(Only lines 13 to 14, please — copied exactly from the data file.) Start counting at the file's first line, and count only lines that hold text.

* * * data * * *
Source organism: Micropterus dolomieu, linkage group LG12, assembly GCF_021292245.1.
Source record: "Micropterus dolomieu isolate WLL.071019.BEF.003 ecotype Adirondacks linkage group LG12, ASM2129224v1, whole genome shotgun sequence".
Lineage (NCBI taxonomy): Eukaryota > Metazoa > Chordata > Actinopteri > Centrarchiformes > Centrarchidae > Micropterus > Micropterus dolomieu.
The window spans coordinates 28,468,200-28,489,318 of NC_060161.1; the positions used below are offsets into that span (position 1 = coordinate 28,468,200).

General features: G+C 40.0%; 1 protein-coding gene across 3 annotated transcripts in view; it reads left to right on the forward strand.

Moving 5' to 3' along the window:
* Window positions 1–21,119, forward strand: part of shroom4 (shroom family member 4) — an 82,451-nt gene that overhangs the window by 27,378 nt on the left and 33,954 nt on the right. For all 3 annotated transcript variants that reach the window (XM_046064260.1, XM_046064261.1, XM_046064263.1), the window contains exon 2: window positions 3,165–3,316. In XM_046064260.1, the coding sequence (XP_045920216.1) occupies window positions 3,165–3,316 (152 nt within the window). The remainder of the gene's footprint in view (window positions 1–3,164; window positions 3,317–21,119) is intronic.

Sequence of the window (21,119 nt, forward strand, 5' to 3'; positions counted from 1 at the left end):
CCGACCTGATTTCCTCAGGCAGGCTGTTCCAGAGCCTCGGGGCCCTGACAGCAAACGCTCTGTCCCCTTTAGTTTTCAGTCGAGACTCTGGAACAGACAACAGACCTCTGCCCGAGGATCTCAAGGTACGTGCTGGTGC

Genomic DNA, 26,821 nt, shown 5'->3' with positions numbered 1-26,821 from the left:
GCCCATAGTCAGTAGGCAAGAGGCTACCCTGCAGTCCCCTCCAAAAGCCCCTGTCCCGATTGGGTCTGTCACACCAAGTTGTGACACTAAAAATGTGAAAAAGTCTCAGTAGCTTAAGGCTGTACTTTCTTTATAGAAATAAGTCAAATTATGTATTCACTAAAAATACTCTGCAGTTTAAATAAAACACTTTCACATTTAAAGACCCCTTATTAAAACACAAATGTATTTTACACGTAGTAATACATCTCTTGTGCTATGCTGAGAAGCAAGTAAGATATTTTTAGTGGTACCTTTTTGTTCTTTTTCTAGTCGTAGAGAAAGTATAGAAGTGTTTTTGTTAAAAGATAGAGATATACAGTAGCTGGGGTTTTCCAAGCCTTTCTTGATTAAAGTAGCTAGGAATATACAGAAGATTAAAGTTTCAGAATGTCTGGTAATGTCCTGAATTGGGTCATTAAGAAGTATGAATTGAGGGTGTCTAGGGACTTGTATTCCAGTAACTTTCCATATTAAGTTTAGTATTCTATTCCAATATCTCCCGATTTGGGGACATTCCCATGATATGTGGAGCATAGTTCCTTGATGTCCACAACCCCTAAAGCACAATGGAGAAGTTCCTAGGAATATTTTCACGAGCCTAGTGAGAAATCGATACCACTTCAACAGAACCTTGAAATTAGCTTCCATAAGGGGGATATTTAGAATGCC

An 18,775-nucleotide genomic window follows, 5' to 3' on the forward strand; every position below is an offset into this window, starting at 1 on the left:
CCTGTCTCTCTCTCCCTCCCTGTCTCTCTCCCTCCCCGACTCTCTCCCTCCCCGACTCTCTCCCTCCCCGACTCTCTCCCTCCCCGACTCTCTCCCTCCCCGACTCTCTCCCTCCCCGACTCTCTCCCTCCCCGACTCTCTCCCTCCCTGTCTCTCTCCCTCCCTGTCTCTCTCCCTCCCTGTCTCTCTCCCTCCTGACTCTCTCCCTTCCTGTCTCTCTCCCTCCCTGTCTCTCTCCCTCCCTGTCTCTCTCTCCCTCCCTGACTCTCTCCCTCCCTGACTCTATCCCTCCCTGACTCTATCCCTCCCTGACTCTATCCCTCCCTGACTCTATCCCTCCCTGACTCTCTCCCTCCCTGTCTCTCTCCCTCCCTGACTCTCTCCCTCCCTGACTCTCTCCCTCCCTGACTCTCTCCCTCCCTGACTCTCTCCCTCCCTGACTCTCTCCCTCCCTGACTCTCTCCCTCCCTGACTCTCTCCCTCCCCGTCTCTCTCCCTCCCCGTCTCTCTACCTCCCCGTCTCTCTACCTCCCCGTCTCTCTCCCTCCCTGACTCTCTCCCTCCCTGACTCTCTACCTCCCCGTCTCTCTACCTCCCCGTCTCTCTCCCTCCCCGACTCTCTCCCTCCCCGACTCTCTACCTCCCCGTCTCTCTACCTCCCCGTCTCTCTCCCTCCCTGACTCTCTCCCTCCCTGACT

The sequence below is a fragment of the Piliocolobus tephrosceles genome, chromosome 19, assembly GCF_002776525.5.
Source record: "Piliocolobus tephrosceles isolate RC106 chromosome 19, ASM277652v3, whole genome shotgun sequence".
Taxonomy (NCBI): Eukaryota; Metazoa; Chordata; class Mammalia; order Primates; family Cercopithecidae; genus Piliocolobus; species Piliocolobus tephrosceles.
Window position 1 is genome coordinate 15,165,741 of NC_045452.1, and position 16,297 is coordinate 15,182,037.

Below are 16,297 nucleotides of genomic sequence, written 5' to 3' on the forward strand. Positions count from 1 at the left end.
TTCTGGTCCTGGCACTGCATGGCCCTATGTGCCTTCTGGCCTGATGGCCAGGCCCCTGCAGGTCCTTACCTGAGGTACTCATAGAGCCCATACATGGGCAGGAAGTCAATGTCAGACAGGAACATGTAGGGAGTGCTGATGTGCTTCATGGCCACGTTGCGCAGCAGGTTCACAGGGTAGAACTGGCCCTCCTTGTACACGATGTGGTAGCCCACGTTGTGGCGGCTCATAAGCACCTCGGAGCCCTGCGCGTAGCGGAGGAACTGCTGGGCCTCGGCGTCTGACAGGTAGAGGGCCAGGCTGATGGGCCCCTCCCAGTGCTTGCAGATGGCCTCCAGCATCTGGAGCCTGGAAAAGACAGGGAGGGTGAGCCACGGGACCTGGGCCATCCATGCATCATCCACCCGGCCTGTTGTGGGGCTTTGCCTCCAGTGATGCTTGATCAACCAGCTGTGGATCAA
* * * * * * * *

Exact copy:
CCTGTCTCTCTCTCCCTCCCTGTCTCTCTCCCTCCCCGACTCTCTCCCTCCCCGACTCTCTCCCTCCCCGACTCTCTCCCTCCCCGACTCTCTCCCTCCCCGACTCTCTCCCTCCCCGACTCTCTCCCTCCCCGACTCTCTCCCTCCCTGTCTCTCTCCCTCCCTGTCTCTCTCCCTCCCTGTCTCTCTCCCTCCTGACTCTCTCCCTTCCTGTCTCTCTCCCTCCCTGTCTCTCTCCCTCCCTGTCTCTCTCTCCCTCCCTGACTCTCTCCCTCCCTGACTCTATCCCTCCCTGACTCTATCCCTCCCTGACTCTATCCCTCCCTGACTCTATCCCTCCCTGACTCTCTCCCTCCCTGTCTCTCTCCCTCCCTGACTCTCTCCCTCCCTGACTCTCTCCCTCCCTGACTCTCTCCCTCCCTGACTCTCTCCCTCCCTGACTCTCTCCCTCCCTGACTCTCTCCCTCCCTGACTCTCTCCCTCCCCGTCTCTCTCCCTCCCCGTCTCTCTACCTCCCCGTCTCTCTACCTCCCCGTCTCTCTCCCTCCCTGACTCTCTCCCTCCCTGACTCTCTACCTCCCCGTCTCTCTACCTCCCCGTCTCTCTCCCTCCCCGACTCTCTCCCTCCCCGACTCTCTACCTCCCCGTCTCTCTACCTCCCCGTCTCTCTCCCTCCCTGACTCTCTCCCTCCCTGACT

The sequence below is a fragment of the Piliocolobus tephrosceles genome, chromosome 19, assembly GCF_002776525.5.